Whats With the Tiny Bananas?


I recently came across teeny tiny bananas in the supermarket, a variety known as Lady Fingers here in the South.  I was sort of dumbstruck that there was more than one kind of banana.  Turns out, there is a constellation of varieties and cultivars grown around the world!  Much like the varieties of potato and apples, each has its own characteristics and preferred usage for raw or cooked consumption and disease resistance.

In fact, disease is a topic of note at the moment.  In the 1960s the major cultivar grown and imported into the United States was ‘Gros Michel’ which succumbed to a fungal infection called Panama disease that ran rampant through banana plantations at the time.  We now rely upon the ‘Cavendish’ subgroup to feed the world and there are no less than five major sports of the Cavendish variety as well as nine other clones – including the Lady Finger bananas that are, at times, grown here in Florida.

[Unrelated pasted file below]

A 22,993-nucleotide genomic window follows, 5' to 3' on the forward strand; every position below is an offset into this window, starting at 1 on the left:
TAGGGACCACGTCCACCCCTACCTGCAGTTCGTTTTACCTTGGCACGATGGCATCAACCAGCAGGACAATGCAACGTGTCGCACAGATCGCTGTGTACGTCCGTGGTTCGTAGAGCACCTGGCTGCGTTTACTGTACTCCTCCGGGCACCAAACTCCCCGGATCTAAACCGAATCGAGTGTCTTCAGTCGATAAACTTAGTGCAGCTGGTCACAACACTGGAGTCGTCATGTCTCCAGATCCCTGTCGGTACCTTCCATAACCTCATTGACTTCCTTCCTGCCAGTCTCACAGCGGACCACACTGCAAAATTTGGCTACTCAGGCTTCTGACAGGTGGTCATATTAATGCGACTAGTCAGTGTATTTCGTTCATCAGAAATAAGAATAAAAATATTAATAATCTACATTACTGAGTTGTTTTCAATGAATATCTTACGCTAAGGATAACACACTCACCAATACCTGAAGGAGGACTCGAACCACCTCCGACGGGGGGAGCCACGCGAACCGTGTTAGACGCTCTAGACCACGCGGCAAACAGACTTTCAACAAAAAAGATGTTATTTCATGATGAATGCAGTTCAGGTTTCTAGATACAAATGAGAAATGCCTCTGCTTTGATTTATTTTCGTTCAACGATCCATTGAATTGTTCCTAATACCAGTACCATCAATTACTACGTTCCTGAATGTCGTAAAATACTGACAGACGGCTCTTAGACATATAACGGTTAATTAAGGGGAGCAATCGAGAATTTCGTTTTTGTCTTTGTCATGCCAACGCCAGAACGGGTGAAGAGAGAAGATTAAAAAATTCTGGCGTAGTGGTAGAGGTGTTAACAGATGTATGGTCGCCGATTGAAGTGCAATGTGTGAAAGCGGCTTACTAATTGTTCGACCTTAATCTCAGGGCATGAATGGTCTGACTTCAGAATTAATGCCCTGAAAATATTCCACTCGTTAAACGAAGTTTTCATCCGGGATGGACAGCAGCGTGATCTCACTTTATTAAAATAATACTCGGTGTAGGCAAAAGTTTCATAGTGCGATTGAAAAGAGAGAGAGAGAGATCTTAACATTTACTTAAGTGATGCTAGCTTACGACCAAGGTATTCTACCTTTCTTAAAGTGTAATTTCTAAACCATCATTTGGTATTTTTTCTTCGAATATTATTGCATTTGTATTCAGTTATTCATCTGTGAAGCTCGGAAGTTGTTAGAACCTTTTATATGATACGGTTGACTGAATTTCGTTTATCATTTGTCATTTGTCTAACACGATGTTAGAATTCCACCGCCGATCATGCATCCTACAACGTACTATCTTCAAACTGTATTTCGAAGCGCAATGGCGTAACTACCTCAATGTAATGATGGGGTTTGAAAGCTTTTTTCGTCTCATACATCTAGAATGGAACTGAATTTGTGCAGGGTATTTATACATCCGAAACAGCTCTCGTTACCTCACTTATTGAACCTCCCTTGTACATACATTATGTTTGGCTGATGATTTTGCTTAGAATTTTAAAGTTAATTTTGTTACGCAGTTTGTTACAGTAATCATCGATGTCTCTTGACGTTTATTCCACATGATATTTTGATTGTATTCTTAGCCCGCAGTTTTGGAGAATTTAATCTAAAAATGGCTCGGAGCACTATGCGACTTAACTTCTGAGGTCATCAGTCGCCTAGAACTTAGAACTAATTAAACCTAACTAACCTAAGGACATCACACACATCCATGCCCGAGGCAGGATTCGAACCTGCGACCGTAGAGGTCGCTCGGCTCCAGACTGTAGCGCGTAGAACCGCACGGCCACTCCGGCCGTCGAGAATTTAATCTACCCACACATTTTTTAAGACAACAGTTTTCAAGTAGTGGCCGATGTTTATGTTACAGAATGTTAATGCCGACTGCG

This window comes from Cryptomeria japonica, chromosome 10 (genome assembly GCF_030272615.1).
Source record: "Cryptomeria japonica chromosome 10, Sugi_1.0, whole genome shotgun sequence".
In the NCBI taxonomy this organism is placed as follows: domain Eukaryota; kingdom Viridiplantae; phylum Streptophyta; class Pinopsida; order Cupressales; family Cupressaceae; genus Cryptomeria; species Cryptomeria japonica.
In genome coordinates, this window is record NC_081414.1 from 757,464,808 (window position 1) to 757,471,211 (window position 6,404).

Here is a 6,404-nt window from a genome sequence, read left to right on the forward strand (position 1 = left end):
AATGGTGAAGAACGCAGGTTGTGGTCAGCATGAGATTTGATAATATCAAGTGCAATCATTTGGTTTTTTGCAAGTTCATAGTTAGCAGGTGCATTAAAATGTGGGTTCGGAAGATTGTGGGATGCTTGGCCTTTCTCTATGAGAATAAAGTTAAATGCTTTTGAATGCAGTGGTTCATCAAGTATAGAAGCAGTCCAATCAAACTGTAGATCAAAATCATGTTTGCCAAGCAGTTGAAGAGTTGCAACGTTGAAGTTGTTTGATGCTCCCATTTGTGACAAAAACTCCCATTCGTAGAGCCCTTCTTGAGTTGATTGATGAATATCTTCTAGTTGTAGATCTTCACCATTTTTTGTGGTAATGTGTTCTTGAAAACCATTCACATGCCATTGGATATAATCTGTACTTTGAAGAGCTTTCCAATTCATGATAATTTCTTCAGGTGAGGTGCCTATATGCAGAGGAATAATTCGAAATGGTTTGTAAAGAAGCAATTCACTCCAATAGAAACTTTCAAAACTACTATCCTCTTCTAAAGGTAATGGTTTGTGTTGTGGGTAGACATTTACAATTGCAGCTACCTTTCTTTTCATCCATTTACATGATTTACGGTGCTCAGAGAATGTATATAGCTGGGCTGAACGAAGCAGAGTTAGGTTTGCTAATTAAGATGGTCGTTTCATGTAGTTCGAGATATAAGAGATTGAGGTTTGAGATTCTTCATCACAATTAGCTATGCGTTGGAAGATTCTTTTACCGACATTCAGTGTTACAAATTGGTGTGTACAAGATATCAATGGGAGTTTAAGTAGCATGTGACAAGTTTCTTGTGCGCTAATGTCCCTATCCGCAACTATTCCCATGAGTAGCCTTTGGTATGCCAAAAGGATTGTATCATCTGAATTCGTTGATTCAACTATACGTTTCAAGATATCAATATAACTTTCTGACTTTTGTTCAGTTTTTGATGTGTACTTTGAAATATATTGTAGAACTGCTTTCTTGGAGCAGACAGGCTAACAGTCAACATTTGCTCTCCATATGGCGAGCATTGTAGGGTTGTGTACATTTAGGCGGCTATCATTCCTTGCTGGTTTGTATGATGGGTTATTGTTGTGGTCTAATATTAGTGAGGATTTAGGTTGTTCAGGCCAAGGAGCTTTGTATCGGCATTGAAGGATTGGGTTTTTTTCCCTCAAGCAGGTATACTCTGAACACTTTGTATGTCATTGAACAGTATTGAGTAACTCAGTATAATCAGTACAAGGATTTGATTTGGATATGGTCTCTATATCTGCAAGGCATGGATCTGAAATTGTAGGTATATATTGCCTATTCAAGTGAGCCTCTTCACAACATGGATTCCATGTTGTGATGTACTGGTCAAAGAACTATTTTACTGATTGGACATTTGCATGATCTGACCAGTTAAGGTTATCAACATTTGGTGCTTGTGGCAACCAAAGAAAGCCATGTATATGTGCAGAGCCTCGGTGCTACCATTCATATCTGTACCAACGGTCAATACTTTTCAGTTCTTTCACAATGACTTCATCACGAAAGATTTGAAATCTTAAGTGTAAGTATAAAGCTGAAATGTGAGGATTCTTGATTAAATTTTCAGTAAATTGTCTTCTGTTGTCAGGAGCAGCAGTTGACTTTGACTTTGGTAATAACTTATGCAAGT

Today we have a new problem ahead for banana cultivation in the form of a fungus that attacks the Cavendish cultivar(s).  Research is underway to cross breed varities once again to provide a plant that can withstand the disease as well as produce a tasty treat.  In the mean time, many growers are resorting to loads of chemical applications to protect their crop, which is a good reason to buy organic bananas when possible. 

Oh, and if the top photo amuses you, check out London Bananas.